Offer Students Strategies to Reduce Anxiety and Stress
There are physical costs to anxiety and stress and to feeling overwhelmed. There are also physical ways to reduce the impact they have on mental and physical health.
Regularly practice deep breathing. Deep breathing is a mindfulness technique. “Mindfulness is a state of active, open attention to the present. This state is described as observing one’s thoughts and feelings without judging them as good or bad.”² Taking in a full breath and holding it for 2–3 seconds helps clear our brains of the negative chemicals that cause us to feel bad about ourselves. Focusing on breathing slowly in and out takes the mind away from stressors. Do deep breathing with your class several times a day to help keep students’ thinking clear and free of negative thoughts.
Move, move, move. Our brain works best when we are in movement. Students can sit for up to six hours a day without much movement—which is detrimental to both physical health and mental health. During the stay-at-home time, many kids may have sat in front of a TV or computer screen for long stretches, increasing lethargy. Make it a point to get your students up and moving around the room every 10 minutes or so. You will see a marked improvement in behaviors and quality of thinking.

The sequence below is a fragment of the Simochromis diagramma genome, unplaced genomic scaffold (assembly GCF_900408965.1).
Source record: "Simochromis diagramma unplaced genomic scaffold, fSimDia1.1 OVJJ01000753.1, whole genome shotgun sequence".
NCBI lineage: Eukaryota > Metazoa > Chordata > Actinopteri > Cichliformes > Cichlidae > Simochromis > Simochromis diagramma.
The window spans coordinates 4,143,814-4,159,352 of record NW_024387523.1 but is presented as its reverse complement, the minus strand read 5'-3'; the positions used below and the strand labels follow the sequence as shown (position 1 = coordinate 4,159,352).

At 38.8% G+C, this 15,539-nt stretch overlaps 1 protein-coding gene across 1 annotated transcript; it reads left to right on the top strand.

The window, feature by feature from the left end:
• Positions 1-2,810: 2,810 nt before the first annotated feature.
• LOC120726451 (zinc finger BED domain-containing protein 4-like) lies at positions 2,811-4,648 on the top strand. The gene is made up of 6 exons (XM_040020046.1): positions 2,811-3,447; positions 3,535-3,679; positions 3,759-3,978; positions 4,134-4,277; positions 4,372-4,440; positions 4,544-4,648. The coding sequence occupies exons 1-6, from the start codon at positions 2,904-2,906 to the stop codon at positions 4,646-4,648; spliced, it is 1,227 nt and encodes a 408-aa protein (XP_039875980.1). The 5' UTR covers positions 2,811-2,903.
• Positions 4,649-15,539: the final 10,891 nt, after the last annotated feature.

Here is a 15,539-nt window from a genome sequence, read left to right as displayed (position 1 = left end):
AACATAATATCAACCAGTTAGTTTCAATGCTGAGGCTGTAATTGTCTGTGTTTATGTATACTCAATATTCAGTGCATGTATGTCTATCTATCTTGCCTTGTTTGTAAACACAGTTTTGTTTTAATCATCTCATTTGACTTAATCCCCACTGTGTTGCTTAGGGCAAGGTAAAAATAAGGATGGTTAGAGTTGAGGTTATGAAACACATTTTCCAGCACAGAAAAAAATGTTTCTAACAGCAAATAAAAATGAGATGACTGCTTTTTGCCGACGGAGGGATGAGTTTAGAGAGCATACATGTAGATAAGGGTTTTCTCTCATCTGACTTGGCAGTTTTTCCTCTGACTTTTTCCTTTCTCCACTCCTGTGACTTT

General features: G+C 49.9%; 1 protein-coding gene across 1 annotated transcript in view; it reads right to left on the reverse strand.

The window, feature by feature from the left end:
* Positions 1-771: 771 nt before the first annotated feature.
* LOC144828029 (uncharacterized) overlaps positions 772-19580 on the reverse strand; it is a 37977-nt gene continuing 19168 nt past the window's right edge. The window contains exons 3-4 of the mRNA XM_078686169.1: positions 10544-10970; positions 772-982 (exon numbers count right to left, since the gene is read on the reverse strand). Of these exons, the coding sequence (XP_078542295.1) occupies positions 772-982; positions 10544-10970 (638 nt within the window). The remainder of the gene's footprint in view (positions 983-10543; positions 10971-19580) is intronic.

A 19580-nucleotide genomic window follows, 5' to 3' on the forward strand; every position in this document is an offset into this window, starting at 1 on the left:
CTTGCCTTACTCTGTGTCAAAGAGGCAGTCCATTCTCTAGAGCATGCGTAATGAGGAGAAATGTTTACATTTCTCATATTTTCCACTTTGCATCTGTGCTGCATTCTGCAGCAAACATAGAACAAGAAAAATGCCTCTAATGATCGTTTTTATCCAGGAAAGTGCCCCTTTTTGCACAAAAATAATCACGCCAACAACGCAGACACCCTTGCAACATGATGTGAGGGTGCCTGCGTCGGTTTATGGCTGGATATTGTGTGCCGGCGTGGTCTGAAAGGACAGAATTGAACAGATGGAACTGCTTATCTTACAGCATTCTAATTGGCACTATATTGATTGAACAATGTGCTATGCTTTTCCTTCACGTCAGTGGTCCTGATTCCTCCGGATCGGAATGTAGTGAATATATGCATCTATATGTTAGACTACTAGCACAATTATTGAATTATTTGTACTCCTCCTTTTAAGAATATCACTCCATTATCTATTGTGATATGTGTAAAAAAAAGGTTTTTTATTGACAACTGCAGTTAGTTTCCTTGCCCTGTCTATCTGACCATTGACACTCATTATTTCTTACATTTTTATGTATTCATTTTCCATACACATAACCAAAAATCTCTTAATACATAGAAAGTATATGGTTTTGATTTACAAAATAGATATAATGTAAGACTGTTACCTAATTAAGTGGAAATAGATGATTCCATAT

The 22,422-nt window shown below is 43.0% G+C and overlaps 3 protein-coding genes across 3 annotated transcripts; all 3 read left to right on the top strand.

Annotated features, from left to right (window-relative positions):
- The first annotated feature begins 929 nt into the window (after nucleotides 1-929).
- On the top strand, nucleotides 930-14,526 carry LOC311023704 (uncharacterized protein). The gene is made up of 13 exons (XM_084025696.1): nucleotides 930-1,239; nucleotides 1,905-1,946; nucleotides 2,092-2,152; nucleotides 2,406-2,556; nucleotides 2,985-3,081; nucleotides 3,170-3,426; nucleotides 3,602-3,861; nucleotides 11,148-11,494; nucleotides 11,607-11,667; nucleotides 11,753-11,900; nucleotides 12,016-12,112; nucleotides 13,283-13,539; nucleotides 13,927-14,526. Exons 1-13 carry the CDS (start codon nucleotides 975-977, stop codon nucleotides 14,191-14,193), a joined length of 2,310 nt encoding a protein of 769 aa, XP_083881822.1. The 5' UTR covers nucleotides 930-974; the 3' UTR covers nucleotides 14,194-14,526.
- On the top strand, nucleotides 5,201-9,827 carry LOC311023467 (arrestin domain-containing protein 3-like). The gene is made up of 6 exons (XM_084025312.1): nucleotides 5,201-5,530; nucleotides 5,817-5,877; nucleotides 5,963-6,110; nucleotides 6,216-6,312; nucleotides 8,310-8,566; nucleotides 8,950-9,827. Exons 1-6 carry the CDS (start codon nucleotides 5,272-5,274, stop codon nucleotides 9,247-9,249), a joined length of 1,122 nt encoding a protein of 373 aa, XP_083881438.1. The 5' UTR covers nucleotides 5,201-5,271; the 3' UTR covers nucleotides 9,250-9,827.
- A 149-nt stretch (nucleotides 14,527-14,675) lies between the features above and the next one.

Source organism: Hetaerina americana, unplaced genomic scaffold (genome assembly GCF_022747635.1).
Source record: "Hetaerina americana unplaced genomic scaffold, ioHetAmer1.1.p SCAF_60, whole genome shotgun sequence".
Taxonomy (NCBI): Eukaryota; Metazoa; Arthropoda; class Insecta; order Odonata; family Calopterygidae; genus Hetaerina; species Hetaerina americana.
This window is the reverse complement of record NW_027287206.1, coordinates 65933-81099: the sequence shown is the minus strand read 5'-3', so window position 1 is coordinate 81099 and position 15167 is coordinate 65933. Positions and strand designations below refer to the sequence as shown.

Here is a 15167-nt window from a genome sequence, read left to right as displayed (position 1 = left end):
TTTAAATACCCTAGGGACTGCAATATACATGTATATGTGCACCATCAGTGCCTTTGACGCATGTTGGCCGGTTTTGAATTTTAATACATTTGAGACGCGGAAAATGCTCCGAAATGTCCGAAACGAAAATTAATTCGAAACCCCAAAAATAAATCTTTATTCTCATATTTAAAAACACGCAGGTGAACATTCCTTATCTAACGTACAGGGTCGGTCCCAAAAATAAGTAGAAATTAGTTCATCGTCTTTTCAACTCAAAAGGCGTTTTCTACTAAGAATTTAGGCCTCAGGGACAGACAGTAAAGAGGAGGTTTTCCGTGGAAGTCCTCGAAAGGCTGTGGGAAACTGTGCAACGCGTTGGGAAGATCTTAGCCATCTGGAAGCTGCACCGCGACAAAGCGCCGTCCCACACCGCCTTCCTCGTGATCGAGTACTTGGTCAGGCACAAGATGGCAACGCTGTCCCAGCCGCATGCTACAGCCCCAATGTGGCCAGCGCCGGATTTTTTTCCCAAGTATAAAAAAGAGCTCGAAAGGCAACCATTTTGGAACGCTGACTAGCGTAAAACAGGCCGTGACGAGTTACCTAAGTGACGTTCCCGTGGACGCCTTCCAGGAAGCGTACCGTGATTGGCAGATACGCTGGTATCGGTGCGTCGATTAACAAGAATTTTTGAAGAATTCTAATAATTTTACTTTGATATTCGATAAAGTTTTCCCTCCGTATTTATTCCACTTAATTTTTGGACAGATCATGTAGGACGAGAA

Use affirmative language. Avoid being negative by eliminating deficit thinking from your language as well as your students’ language. For yourself, rather than thinking, “They can’t do this because——,” consider, “They may not have the strategies to do this, so I’m going to make sure to provide the strategies for them.” Deficit thinking “blames the victim.” Affirmative thinking builds confidence and promotes a can-do attitude. It is also akin to the “yet” philosophy: “I can’t do this . . . yet.” Teach students to use affirmative language in their self-talk and when speaking to others.